Finally, TAUC expressed concerns with DOL's narrow definition of construction in the proposed rule, which could exclude the programs operating in the industrial maintenance sector. We argue that these activities are inherently linked to construction, share many of the same workplace conditions and nature, and should not be excluded from the construction exemption in the NPRM.
In addition to industry comments, TAUC has worked closely with our colleagues in the CEA to encourage Republican members of congress to sign on to a letter urging the administration not to undermine registered apprenticeship programs. The effort was led by Congressman David McKinley of West Virginia. 34 members signed on to the letter, which can be found here.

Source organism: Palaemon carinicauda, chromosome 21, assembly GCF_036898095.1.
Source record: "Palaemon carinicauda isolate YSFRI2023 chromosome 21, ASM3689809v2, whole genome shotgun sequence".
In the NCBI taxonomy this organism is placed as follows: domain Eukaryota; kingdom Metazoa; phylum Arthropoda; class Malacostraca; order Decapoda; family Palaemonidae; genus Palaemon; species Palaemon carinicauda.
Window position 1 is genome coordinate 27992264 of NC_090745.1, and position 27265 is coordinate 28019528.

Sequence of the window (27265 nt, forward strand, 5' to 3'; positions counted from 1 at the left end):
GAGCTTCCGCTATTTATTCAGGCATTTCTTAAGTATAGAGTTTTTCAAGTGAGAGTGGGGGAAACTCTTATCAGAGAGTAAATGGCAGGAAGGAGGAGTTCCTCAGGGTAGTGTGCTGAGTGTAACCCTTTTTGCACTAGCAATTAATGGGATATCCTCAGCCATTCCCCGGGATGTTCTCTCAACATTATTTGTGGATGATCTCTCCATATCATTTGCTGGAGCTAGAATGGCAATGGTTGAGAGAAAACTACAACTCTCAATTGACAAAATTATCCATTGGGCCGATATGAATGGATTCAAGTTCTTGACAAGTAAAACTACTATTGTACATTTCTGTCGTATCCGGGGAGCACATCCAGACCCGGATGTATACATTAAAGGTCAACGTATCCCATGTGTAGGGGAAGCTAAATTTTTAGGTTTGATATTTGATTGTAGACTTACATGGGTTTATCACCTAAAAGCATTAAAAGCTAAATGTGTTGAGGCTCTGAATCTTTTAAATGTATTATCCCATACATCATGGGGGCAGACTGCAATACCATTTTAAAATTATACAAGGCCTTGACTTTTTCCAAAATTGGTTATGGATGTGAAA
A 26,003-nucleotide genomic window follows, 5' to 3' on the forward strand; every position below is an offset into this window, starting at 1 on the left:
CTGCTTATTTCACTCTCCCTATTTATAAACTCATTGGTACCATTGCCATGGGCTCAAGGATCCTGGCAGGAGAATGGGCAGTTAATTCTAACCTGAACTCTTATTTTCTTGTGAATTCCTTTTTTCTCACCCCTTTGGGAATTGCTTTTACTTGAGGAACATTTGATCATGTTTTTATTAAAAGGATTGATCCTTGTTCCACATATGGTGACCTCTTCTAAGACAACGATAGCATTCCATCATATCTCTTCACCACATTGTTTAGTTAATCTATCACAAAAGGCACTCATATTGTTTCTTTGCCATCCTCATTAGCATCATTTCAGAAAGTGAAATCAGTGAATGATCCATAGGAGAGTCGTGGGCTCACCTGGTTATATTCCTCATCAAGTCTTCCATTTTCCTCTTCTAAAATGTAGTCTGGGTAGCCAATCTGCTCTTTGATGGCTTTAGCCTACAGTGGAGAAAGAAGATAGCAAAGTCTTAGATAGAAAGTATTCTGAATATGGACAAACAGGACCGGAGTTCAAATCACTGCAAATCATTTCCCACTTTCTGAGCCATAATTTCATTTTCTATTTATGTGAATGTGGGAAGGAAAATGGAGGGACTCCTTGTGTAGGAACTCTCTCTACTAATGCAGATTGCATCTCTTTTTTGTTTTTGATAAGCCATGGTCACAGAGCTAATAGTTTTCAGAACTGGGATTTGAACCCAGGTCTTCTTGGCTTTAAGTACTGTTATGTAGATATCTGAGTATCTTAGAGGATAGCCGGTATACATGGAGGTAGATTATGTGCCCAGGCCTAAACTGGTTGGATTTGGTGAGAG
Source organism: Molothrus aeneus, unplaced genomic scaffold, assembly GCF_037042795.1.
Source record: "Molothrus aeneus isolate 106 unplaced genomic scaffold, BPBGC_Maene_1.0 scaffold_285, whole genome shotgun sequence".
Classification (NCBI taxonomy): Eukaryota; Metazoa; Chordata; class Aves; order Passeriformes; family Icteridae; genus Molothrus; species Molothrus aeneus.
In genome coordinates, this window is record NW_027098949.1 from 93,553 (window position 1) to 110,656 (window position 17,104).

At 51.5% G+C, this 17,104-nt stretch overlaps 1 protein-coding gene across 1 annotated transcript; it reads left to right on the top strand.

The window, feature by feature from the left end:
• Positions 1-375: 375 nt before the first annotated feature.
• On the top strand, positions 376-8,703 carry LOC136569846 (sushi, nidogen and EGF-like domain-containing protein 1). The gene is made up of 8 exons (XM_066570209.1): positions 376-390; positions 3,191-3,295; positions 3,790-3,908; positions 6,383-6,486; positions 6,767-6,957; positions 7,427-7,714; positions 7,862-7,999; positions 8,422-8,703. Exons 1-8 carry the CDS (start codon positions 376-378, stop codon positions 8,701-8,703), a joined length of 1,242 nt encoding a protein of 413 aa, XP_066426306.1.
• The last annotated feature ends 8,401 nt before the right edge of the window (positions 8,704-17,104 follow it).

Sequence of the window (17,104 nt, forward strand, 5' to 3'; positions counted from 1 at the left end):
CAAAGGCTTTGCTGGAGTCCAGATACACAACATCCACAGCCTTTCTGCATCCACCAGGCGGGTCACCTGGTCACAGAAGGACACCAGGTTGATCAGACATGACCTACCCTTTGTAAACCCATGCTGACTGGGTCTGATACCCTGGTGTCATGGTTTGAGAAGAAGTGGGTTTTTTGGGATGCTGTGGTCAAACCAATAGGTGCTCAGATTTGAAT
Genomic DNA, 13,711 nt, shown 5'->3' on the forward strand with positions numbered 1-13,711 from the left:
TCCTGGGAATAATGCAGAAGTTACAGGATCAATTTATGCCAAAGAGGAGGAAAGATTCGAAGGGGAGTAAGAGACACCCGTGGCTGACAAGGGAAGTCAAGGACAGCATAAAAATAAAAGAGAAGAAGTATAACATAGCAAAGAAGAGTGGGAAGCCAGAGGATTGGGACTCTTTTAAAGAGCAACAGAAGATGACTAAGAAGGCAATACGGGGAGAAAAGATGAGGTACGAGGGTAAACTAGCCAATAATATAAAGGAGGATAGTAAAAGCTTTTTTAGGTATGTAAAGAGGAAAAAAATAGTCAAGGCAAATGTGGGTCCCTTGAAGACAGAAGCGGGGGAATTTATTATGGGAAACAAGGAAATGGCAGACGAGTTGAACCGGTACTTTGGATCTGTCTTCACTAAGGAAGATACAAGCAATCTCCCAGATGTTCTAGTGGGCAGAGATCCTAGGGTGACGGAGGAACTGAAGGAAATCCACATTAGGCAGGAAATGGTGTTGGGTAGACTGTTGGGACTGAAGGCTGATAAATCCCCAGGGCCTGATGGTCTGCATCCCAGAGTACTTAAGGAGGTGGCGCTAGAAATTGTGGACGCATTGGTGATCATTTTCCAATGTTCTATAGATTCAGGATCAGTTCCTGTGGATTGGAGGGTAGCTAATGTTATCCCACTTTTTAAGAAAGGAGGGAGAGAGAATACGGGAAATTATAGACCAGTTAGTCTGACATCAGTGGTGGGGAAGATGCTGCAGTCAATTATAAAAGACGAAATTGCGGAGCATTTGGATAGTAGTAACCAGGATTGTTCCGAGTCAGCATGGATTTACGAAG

We will continue to monitor the development of the final rule. There is no specific timeline at this point for DOL to review and respond to comments and issue its final rule. Updates on its progress and additional information will continue to the available on TAUC's Apprenticeship Rule Resource Page.
Multiemployer Pension Reform
With the House passage of H.R. 397, the "Rehabilitation for Multiemployer Pensions Act" (aka the Butch Lewis Act) prior to leaving for the August recess, action now moves to the Senate where we are hopeful a comprehensive solution will be developed to address the crisis facing the multiemployer system.